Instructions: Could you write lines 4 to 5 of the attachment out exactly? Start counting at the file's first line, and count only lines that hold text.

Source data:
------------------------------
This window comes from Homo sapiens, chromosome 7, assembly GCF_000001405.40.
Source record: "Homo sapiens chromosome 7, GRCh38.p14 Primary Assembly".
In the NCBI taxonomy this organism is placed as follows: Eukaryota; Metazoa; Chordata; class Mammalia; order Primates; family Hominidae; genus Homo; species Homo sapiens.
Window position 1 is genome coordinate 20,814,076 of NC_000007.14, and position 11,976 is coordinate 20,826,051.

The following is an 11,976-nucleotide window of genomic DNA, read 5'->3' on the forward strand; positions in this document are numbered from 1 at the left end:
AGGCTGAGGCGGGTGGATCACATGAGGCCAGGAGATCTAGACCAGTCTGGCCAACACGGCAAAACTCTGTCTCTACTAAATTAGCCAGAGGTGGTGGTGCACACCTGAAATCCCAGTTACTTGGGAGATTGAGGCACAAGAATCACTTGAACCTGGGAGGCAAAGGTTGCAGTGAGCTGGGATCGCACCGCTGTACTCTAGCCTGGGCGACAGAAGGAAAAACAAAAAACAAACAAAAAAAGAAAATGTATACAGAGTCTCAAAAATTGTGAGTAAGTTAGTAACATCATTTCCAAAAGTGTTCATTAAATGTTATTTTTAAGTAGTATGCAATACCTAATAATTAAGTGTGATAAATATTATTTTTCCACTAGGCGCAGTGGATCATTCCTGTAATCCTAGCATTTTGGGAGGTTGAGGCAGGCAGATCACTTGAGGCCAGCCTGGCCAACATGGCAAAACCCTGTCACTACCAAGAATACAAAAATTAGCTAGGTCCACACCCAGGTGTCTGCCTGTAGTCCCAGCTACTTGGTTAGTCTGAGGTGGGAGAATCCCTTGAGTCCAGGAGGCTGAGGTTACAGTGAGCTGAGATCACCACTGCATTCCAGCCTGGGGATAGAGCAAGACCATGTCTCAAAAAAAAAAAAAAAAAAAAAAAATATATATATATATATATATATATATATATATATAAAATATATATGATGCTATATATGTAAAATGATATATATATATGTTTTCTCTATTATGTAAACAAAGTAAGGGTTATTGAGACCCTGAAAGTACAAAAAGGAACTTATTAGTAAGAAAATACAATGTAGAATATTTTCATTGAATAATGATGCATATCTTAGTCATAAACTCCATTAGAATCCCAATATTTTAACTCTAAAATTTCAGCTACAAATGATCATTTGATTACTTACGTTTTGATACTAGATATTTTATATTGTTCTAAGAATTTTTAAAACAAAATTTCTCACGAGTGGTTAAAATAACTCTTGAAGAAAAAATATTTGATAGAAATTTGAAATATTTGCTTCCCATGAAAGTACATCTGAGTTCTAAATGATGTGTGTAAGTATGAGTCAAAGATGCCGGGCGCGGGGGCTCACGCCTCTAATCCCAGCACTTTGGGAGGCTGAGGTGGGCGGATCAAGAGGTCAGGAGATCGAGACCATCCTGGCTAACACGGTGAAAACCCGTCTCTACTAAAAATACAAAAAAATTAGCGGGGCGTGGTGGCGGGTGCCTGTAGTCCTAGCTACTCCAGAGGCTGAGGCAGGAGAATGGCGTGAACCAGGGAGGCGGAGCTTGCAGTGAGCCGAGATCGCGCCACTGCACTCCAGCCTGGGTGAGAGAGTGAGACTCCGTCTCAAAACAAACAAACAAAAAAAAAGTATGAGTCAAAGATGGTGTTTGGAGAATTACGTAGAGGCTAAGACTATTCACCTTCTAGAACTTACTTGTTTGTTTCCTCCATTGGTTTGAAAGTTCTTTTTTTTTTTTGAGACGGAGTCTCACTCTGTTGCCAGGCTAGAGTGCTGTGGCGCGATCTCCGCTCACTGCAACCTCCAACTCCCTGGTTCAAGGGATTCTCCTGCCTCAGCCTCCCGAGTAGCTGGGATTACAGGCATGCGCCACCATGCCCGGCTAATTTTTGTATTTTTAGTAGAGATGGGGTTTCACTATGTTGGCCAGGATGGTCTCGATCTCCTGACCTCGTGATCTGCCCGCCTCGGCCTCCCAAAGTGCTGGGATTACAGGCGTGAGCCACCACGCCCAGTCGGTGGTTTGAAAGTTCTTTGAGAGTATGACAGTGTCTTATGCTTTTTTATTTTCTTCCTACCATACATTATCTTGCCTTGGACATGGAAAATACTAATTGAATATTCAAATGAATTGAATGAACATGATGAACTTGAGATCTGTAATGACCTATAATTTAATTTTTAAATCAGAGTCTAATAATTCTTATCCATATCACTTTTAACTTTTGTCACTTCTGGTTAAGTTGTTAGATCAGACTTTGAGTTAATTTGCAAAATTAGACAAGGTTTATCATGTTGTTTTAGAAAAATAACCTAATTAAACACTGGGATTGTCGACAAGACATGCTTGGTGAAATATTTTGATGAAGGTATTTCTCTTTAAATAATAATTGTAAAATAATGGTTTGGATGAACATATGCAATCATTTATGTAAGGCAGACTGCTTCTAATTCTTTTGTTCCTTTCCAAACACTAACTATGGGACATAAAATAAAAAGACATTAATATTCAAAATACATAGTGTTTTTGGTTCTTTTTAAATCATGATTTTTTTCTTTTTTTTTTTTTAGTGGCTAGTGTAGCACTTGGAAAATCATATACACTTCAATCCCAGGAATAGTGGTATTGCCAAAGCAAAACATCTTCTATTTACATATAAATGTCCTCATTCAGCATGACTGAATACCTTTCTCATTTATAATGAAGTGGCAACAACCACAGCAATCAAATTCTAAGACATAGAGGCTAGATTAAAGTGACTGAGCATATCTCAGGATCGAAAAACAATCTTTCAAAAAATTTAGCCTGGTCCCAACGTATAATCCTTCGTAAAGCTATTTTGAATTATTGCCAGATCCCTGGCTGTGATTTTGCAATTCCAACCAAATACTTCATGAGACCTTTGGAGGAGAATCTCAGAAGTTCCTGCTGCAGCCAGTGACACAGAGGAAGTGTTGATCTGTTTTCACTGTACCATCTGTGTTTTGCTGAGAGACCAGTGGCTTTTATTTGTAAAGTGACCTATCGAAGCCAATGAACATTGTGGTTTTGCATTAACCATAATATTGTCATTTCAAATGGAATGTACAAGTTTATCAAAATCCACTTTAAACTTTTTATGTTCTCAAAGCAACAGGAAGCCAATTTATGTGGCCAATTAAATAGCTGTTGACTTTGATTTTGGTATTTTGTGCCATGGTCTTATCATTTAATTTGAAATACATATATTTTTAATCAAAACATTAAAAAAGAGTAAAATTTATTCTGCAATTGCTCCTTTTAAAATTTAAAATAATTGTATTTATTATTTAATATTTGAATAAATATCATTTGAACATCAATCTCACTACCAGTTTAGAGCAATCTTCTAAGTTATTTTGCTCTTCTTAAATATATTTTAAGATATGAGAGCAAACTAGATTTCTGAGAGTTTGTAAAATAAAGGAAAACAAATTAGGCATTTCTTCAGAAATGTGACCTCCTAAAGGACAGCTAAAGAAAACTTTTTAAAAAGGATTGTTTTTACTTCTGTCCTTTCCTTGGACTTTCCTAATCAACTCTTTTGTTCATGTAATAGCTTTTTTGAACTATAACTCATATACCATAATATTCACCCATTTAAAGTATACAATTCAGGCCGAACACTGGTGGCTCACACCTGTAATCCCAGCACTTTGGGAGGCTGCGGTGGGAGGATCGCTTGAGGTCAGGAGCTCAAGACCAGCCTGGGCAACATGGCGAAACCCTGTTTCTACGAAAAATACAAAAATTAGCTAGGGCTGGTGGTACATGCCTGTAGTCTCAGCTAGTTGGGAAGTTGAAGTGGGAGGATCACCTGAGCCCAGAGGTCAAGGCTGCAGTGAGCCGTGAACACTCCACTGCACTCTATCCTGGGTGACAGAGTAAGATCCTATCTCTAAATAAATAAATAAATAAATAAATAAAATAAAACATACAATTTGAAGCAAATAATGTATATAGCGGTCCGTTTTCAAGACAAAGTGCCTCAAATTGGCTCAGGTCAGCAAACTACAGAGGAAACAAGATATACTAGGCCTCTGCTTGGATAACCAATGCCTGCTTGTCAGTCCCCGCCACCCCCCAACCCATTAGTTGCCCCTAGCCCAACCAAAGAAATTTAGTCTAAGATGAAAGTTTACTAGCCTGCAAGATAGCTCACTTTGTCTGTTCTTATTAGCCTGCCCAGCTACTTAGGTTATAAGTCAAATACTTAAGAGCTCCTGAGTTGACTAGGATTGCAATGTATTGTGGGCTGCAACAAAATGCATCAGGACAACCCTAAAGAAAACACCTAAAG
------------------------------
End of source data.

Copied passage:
Window position 1 is genome coordinate 20,814,076 of NC_000007.14, and position 11,976 is coordinate 20,826,051.

The following is an 11,976-nucleotide window of genomic DNA, read 5'->3' on the forward strand; positions in this document are numbered from 1 at the left end: